Most stuff actually is fairly well recorded "somewhere". No work gets done without getting locates before (yellow, orrange, blue lines etc), that are generated by surveyors based on both as-built plans, and confirmed on-site from geophysical investigation instruments, be it metal detercors or ground penetrating radar etc.

After something is installed you have to provide detailed plans of location depth etc. usually in the form of drawings (both plan and profile for line structurese such as utility pipes or cables). Tables with coordinates and elevations may be sufficient for more compact objects. And you have to do a survey for the as-builts, the original plans are not good enough for final submission. (That is for any project of any magnitude that will require city approval... what people do in their backyard won't be covered).

What often happens is that (as in this case) something is there, and reported the site investigation report, but its presence goes unnoticed in the volume of data looked through when working on the project. Or it was noted originally, but the alignment of the tunnel was different and it was not a concern, but a last minute change in alignment makes it a concern and people (being people) just forget there was somthing there to consider, because they HAD checked those things before after all, and already figured out there was no concern.

Of course, whent thing are very old, the problem is often getting access to the documentation. Either it was done in a time when records were not kept as thoroughly, or the they are just very hard to track down for one reason or another. Usually, if something does require city approval though, you can find those submissions... and as long as nobody bribed a city inspetor to look the other way while corners were cut , they should provide a reasonable estimate of where things are. The main difficulty is actually tracking down all activities that may have been undertaken at that location over time. While the record may exist, making sure that all things that were done (as owners changed over time) are considered may be challenging depending on the data tracking and storage implemented at the city level over time.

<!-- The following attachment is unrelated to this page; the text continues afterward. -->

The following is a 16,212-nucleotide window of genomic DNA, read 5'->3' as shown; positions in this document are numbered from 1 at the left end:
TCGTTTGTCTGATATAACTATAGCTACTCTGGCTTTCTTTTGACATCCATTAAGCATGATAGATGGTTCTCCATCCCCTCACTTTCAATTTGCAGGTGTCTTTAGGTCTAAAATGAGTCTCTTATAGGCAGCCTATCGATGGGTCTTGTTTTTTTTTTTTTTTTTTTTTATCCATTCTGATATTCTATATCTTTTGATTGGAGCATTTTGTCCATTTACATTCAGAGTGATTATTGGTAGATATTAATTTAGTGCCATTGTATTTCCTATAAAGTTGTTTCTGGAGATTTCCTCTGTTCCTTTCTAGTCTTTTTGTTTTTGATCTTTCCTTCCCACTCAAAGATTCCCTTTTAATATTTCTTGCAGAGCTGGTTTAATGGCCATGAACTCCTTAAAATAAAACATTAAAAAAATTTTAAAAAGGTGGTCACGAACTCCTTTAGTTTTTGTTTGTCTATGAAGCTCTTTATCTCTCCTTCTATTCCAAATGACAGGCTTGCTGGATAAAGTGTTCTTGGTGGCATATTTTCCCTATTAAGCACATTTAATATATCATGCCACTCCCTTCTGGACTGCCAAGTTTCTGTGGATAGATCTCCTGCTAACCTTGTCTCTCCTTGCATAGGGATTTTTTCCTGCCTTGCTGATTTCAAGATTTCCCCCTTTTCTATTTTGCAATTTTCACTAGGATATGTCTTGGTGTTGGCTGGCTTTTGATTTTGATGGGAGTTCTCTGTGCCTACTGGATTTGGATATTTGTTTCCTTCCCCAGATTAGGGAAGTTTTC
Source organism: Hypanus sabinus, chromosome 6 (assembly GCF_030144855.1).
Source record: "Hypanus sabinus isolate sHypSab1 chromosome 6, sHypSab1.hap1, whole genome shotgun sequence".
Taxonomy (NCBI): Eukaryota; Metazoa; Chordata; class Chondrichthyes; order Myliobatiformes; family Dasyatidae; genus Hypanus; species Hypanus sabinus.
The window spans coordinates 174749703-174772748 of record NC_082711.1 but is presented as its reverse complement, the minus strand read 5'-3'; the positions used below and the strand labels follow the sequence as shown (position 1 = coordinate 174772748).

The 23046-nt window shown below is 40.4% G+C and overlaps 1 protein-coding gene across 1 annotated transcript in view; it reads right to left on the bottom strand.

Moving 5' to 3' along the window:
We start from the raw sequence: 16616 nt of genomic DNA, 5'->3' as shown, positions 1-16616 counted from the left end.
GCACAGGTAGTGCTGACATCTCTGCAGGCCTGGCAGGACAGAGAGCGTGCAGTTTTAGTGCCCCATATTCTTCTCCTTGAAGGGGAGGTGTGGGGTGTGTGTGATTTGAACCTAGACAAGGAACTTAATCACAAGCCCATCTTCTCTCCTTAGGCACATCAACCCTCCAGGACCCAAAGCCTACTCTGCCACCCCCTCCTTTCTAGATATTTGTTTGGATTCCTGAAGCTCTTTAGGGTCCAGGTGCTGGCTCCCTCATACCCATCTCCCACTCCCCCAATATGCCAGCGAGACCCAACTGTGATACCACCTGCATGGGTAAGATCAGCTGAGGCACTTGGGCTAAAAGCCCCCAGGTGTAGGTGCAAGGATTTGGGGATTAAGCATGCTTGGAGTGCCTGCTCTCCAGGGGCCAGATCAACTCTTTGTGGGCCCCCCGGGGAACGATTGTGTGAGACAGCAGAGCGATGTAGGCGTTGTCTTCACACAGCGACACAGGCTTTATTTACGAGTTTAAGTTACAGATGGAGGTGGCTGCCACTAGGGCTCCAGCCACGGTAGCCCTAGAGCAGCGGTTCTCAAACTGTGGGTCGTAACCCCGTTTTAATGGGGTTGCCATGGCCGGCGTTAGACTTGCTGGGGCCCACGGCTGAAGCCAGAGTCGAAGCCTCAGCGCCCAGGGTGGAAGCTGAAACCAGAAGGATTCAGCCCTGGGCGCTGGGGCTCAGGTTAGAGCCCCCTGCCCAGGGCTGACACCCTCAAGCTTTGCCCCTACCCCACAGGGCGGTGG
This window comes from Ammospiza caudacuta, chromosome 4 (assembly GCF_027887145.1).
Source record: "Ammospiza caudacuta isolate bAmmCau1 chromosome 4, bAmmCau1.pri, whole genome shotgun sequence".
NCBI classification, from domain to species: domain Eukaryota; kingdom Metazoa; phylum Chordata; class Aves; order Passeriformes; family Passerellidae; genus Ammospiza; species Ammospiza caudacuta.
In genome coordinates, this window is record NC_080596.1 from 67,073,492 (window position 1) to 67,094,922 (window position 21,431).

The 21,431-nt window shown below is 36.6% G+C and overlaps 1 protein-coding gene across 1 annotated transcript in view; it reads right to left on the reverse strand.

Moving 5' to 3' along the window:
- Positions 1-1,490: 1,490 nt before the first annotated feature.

Comment: Re:Show time (Score 1) 722

by theguyfromsaturn (#45254507) Attached to: Google: Our Robot Cars Are Better Drivers Than You

I've seen most of my friends drive (I don't drive myself so I can be a more objective 3rd party observer) and I have to say I'd welcome self driving cars any day. Most people frequently are distracted while driving. In 99.9% of the time (yes statistic made up on the fly) nothing happens because nothing out of the ordinary happened at that particular moment. Our built-in autopilot copes very well with the routine events. But change that in any significant manner and accidents are imminent. I have no doubt that self-driving cars are more effetively aware of their surroundings most of the time.

It's funny how most of my family and friends consider themselves good drivers. Having been in close calls the very few times I have been riding with each of them I find it quite scary. It's actually quite amazing that there are no more accidents on the road each day. i have sample only an infinitesimely small amount of each of those people's driving time, and the frequency of the close calls doesn't fill me with confidence about their general level of distraction. And, I repeat, ALL of them consider themselves good drivers. Food for thought.

I for one welcome our self-driving vehicles. The roads can't possibly be less safe with them.

It is contrary to reasoning to say that there is a vacuum or space in which there is absolutely nothing. -- Descartes